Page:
Uzbekistan is all a-hubbub these days over the case of a prominent businessman facing charges of fraud for his creation of what amounts to a crude pyramid scheme.
State television station Channel One on July 1 aired a second program in quick succession about the arrest of Ahmad Tursunbayev, who went popularly by the name Ahmadbai Chinazsky.
Tursunbayev’s arrest, in the middle of June, came as a major surprise to many.
According to Uzbek TV, 38-year old Tursunbayev and a group of around 30 collaborators duped people into handing over their savings with promises they would provide a minimum 100 percent return within the year.
The scheme appears to have gulled no small number of gullible investors. According to Uzbek state television, around 40,000 people willingly parted with cars, money and gold, apparently against written assurances that their profits would be paid. Curiously though, no guarantee was given that any money would be returned in the event of Tursunbayev’s death, presumably as some crude form of protection. Rumors on the streets of Tashkent put the number of defrauded investors even higher than that offered by Uzbek television, at around 80,000.
The scheme does not in truth appear to have been especially sophisticated. Tursunbayev’s team compiled accounting information in children’s school copybooks. Television footage showed stacks of hundreds of copybooks and huge bags spilling over with Uzbek sum and US dollars. Police reportedly seized a whopping 13.1 billion sum (around $2.1 million at the unofficial rate) and $12 million in hard cash.
In an interview with Channel One, a woman called Halima said that she sold 20 large sheep and handed Tursunbayev around $2,600 dollars in the hope of doubling it within a year. Halima said she is now penniless.
The trail of the terrorist attack on Istanbul airport that killed 42 people looks now to be leading inexorably to the former Soviet Union, and Central Asia in particular.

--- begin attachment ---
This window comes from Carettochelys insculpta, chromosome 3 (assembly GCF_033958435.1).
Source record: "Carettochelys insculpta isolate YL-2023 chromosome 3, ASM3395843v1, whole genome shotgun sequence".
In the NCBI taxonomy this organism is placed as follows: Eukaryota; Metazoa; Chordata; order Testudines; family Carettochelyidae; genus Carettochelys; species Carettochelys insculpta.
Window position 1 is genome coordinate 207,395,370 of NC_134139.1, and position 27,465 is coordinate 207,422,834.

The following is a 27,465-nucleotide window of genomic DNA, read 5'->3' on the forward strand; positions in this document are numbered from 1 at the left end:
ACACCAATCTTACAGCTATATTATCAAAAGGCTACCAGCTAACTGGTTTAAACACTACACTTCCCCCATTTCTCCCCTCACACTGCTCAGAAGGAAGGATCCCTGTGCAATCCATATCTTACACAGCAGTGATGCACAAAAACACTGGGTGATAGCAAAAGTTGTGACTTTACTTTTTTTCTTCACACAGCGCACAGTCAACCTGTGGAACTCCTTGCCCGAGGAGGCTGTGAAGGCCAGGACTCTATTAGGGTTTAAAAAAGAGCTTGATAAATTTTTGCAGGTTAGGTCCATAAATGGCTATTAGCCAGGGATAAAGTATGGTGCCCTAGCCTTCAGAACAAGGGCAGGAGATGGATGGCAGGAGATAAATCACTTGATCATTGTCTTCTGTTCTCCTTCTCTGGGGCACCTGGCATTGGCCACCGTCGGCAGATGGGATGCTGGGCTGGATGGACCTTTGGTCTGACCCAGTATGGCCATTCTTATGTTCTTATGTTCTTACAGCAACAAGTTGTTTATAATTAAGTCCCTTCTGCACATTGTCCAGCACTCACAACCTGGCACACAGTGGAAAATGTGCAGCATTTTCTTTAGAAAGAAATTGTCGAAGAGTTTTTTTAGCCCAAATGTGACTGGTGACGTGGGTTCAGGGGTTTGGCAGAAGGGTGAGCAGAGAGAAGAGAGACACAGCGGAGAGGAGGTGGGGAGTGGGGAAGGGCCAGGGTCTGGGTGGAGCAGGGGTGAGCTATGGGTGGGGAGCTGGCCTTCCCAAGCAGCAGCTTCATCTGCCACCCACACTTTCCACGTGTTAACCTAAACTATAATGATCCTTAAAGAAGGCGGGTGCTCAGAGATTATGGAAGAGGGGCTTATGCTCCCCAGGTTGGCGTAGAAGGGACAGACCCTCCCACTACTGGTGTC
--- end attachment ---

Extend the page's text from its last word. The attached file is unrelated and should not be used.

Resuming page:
The New York Times cited Turkish officials as saying on June 30 that the three suicide bombers that mounted the attack were citizens of Kyrgyzstan, Russia and Uzbekistan.
Turkey has already linked this to the Islamic State militant group, which is known to have large groups of Central Asian and Russian citizens among its ranks. Estimates on the exact number of Central Asians in the group vary, however, from the low hundreds into the thousands.
Turkey has said that 13 people, including three foreigners, have been detained in connection with the attack on Istanbul’s main airport on June 28. No group has yet claimed responsibility for the attack, which also claimed victims among Uzbek citizens, according to Turkish media.
Kyrgyzstan’s Foreign Ministry cast some confusion over proceedings by telling media that it could not confirm that one of its citizens had been linked the bombings.
“Employees from the Kyrgyz consulate met with representatives from the anti-terrorism department in Istanbul. They did not confirm the information. According to them, the identity of the suicide bombers is still being established,” the ministry said.
That statement appeared to have been superseded by events, however.
The heads of state of the SCO member states at their 2016 summit in Tashkent. (photo: president.uz)
The Shanghai Cooperation Organization's summit concluded with few concrete results and plenty of reminders that the group's members have different visions for where the would-be non-Western bloc should be heading.
At the SCO's 15th anniversary summit in Tashkent, there were plenty of vague declarations about the desirability of greater economic cooperation and stepping up the fight against terrorism, but no new initiatives as to how that might be achieved.